More than anything, Roger Tuivasa-Sheck is missing his normal routine.
For the best part of nine years the Kiwis fullback has had most of his life planned out day by day, even hour by hour.
That's the reality of an elite professional athlete, with fixed training schedules, along with the extra field and gym work he has become renowned for.
Tuivasa-Sheck sets detailed goals at the start of each year, then broken down into smaller portions, and is the poster boy for "better never stops" and continuous improvement.
That's all changed over the last three weeks, with the NRL season suspended due to the Covid-19 pandemic, followed by New Zealand's unprecedented national lockdown.
The 26-year-old is enjoying the extra time with his partner Ashley and their children Amara (22 months) and Nico (five months), but it's still been an unusual period.
"The [lack of] routine is the shock to me," Tuivasa-Sheck told the Herald. "I'm massive on my routine and that kinda goes out the window."
"At the end of 2011 when I started my first pre-season I got my first schedule and [I've] been following schedules since then pretty much, and I do my own bits and pieces here and there."
To compound matters, Tuivasa-Sheck doesn't have any training equipment or weights to use at his South Auckland residence.
It stemmed from a desire not to mix his personal and professional lives, since he is always one of the first players to arrive at Mt Smart, and usually one of the last to leave.
"Unfortunately I don't have the gear at home," explains Tuivasa-Sheck.
"I tend to try and keep that away from home, because I am constantly in that world.
"But I am now regretting that. I wish I had a few more bits and pieces here but my best training now is the runs, to keep my speed up."
Tuivasa-Sheck is following the running programmes devised by Warriors head trainer Craig Twentyman, which mix sprint sessions with longer aerobic ones.
Conditioner Ruben Wiki has been setting various bodyweight based exercises and Tuivasa-Sheck also has a basketball hoop at home.
"It hasn't been too bad," said Tuivasa-Sheck. "I've been lucky enough to have two little ones keeping me busy and then when they drop for their nap, that's the time for me to go and train.
"I'm trying to stay fit, keep the lungs going and keep the speed up. I've been running around, and playing a bit of basketball on my own."
He admits it has been harder to stay motivated at times, when there has been so much uncertainty around the rest of the season, but the competition among the Warriors squad has helped.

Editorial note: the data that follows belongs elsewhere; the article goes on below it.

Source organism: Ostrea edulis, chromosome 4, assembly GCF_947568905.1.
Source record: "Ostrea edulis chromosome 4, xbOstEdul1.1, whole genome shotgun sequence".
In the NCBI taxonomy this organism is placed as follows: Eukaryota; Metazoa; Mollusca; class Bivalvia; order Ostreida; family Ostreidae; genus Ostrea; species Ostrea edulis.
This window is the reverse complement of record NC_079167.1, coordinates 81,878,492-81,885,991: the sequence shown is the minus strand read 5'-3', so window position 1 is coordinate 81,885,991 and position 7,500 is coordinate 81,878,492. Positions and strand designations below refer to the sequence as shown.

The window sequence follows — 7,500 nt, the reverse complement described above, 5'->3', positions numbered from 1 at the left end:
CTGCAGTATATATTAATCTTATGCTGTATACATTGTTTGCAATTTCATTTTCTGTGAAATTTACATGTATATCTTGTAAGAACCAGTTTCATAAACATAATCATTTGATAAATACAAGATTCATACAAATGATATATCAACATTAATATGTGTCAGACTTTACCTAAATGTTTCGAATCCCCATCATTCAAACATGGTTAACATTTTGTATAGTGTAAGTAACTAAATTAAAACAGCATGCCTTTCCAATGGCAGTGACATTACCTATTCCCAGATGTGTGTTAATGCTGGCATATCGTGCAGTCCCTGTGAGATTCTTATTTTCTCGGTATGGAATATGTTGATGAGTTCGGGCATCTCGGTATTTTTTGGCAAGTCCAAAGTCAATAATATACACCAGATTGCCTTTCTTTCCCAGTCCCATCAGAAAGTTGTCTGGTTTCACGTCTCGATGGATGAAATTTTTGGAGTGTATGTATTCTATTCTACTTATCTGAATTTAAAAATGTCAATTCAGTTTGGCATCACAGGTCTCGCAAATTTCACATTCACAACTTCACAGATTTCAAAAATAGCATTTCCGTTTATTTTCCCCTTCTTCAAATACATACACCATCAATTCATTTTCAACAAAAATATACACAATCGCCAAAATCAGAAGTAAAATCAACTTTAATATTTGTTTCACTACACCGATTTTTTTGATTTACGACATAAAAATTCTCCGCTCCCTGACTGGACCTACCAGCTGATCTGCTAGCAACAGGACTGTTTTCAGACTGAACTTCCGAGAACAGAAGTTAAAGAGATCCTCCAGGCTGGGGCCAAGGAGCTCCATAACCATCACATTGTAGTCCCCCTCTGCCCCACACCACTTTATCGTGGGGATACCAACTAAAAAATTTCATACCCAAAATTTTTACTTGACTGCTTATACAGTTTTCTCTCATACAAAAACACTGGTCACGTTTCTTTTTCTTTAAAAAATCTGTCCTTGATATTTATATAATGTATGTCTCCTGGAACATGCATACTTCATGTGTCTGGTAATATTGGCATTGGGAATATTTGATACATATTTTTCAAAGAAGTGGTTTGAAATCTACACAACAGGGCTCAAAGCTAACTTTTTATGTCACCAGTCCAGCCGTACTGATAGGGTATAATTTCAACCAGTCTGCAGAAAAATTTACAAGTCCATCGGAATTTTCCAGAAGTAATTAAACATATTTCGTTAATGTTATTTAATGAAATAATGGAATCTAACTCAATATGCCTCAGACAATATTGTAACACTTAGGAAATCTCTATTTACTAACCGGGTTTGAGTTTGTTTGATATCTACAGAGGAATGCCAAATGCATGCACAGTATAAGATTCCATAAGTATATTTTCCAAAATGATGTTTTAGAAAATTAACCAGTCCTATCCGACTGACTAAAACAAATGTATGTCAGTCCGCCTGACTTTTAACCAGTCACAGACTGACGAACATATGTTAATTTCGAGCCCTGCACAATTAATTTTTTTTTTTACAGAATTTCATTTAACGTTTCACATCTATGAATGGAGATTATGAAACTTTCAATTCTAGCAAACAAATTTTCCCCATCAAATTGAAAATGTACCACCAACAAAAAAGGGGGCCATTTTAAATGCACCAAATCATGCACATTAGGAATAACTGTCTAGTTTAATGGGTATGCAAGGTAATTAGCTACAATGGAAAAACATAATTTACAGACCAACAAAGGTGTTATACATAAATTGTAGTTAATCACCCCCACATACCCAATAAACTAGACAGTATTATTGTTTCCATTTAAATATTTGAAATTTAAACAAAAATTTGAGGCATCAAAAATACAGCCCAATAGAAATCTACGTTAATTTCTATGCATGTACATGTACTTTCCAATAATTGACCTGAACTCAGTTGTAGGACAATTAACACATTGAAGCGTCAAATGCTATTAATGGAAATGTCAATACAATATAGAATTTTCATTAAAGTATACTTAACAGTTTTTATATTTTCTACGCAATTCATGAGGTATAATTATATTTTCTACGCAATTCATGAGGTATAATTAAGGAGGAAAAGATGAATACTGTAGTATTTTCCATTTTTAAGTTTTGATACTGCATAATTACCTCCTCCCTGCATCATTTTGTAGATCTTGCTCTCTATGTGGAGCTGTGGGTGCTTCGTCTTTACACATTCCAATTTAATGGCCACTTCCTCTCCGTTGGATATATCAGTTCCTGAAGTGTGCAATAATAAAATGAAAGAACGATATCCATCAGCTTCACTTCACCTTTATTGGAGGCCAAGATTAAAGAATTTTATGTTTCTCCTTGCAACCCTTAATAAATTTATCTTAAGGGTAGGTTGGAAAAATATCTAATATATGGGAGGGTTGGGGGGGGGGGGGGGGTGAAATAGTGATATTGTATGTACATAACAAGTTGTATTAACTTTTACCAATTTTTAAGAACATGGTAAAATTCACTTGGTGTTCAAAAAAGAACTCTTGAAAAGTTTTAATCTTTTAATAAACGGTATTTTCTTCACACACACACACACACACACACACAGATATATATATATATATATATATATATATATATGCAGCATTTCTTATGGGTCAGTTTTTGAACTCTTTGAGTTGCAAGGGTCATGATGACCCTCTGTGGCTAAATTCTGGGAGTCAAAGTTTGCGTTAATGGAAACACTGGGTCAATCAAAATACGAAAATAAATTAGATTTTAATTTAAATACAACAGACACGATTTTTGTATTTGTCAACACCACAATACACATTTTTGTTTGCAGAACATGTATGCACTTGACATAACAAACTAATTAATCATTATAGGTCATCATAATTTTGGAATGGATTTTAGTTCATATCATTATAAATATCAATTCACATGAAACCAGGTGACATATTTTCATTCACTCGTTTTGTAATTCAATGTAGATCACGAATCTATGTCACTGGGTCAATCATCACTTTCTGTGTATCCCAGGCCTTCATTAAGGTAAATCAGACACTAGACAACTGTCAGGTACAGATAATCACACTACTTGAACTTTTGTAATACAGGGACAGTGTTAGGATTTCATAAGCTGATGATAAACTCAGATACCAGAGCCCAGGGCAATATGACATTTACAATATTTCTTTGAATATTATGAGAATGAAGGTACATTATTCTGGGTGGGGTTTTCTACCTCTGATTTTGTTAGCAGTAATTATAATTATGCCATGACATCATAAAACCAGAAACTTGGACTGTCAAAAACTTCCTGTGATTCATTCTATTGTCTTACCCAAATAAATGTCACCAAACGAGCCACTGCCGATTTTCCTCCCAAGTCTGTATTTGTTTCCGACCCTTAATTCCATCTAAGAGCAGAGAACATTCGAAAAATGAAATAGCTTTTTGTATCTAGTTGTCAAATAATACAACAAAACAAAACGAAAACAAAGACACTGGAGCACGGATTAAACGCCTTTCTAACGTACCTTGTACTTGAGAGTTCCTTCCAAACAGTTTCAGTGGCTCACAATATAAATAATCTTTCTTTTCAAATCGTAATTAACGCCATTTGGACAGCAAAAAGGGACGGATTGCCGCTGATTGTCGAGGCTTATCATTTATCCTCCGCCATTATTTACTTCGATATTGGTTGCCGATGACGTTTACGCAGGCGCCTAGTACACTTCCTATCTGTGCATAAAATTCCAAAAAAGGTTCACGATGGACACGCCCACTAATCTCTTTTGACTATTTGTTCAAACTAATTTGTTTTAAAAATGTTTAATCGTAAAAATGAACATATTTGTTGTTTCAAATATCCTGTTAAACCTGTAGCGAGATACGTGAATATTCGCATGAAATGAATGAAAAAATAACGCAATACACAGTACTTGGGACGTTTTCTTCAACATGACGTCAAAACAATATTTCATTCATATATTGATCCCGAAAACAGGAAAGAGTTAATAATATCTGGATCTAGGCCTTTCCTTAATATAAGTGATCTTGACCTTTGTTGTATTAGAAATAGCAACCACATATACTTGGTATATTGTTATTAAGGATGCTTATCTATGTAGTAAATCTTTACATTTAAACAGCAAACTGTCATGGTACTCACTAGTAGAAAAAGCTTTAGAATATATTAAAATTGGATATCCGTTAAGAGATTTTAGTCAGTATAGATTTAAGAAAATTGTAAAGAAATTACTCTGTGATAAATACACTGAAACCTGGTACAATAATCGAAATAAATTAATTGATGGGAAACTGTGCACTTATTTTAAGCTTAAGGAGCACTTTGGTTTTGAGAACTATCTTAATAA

"Ruben sends out challenges for us to do and we have been doing a few different things as a team still," said Tuivasa-Sheck. "The boys are sending in their challenges, which keeps me a little on edge, trying to make targets and make sure I am on track and not too far from the group. Some of them are training the house down."
That will become more important as the NRL aims to re-start the season at the end of May, after previous best-case scenarios were centered on July.
"It's been hard, not knowing," said Tuivasa-Sheck. "There's been various dates floating around. A couple of weeks ago I was told it might be in July and all of a sudden news that it could be in May. Like wow, that's sooner than expected, I better get out and start training."
On Thursday night the NRL announced their kick off target date of May 28, with a 15-round competition.
It's almost certain that the Warriors will have to be based in Australia for the entirety — due to restrictions on trans-Tasman travel — but Tuivasa-Sheck doesn't want to get ahead of things.
"I don't want to be working myself up until it is all confirmed," he says. "I know we are going to have to end up staying in Australia for some time, but we don't know the full details on what's about to happen. Once we get a clearer picture of what's happening I can start to work out what's the right plan.
"But it's going to be tough for the partners, the families, leaving them behind for such a long time. Not even weeks or days, it's going to be months, depending on how the season pans out.
"I especially feel for those boys who are not from Auckland and their partners are not from Auckland and if they don't have any families around, that's the toughest part."
The Warriors may not have much choice, however, given the financial implications of not being involved in the competition.
The players have already had to take a pay cut, though Tuivasa-Sheck said that process had a silver lining.
"The real positive for me was how the RLPA (Rugby League Players Association) went into the negotiations," said Tuivasa-Sheck. "They really backed us, fought for us and it worked out for the best. They found a way and at least we are getting something.
"Hopefully when the game comes back it will start to be a bit normal on the financial side. It's pretty tough for everyone at the moment. But it's happening all over the world."